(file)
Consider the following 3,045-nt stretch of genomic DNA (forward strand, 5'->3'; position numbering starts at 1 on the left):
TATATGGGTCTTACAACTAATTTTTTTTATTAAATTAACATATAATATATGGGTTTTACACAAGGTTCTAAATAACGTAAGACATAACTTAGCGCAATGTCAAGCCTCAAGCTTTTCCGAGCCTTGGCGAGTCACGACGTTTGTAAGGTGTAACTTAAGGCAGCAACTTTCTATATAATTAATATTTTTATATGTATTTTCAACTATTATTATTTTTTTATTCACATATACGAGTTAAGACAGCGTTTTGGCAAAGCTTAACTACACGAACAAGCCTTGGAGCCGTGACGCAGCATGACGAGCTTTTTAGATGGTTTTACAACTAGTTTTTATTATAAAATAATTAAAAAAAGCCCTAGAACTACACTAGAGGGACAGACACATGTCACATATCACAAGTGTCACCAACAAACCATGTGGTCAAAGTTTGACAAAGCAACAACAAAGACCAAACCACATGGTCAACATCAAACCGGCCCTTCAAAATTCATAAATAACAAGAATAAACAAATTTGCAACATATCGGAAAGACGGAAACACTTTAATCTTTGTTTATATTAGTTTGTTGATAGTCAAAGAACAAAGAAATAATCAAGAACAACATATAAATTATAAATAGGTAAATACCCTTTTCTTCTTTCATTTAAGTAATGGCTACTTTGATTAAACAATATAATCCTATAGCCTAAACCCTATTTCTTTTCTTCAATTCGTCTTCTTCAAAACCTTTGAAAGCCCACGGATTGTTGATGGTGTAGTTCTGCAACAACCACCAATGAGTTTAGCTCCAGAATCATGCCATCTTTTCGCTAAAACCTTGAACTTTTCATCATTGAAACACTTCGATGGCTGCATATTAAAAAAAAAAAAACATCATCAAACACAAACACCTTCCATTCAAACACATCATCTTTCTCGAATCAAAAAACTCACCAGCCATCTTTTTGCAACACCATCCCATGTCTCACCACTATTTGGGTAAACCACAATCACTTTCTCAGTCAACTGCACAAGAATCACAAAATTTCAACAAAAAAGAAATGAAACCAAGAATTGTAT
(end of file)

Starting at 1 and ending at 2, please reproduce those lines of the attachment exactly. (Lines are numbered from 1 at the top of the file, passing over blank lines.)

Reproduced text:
Consider the following 3,045-nt stretch of genomic DNA (forward strand, 5'->3'; position numbering starts at 1 on the left):
TATATGGGTCTTACAACTAATTTTTTTTATTAAATTAACATATAATATATGGGTTTTACACAAGGTTCTAAATAACGTAAGACATAACTTAGCGCAATGTCAAGCCTCAAGCTTTTCCGAGCCTTGGCGAGTCACGACGTTTGTAAGGTGTAACTTAAGGCAGCAACTTTCTATATAATTAATATTTTTATATGTATTTTCAACTATTATTATTTTTTTATTCACATATACGAGTTAAGACAGCGTTTTGGCAAAGCTTAACTACACGAACAAGCCTTGGAGCCGTGACGCAGCATGACGAGCTTTTTAGATGGTTTTACAACTAGTTTTTATTATAAAATAATTAAAAAAAGCCCTAGAACTACACTAGAGGGACAGACACATGTCACATATCACAAGTGTCACCAACAAACCATGTGGTCAAAGTTTGACAAAGCAACAACAAAGACCAAACCACATGGTCAACATCAAACCGGCCCTTCAAAATTCATAAATAACAAGAATAAACAAATTTGCAACATATCGGAAAGACGGAAACACTTTAATCTTTGTTTATATTAGTTTGTTGATAGTCAAAGAACAAAGAAATAATCAAGAACAACATATAAATTATAAATAGGTAAATACCCTTTTCTTCTTTCATTTAAGTAATGGCTACTTTGATTAAACAATATAATCCTATAGCCTAAACCCTATTTCTTTTCTTCAATTCGTCTTCTTCAAAACCTTTGAAAGCCCACGGATTGTTGATGGTGTAGTTCTGCAACAACCACCAATGAGTTTAGCTCCAGAATCATGCCATCTTTTCGCTAAAACCTTGAACTTTTCATCATTGAAACACTTCGATGGCTGCATATTAAAAAAAAAAAAACATCATCAAACACAAACACCTTCCATTCAAACACATCATCTTTCTCGAATCAAAAAACTCACCAGCCATCTTTTTGCAACACCATCCCATGTCTCACCACTATTTGGGTAAACCACAATCACTTTCTCAGTCAACTGCACAAGAATCACAAAATTTCAACAAAAAAGAAATGAAACCAAGAATTGTAT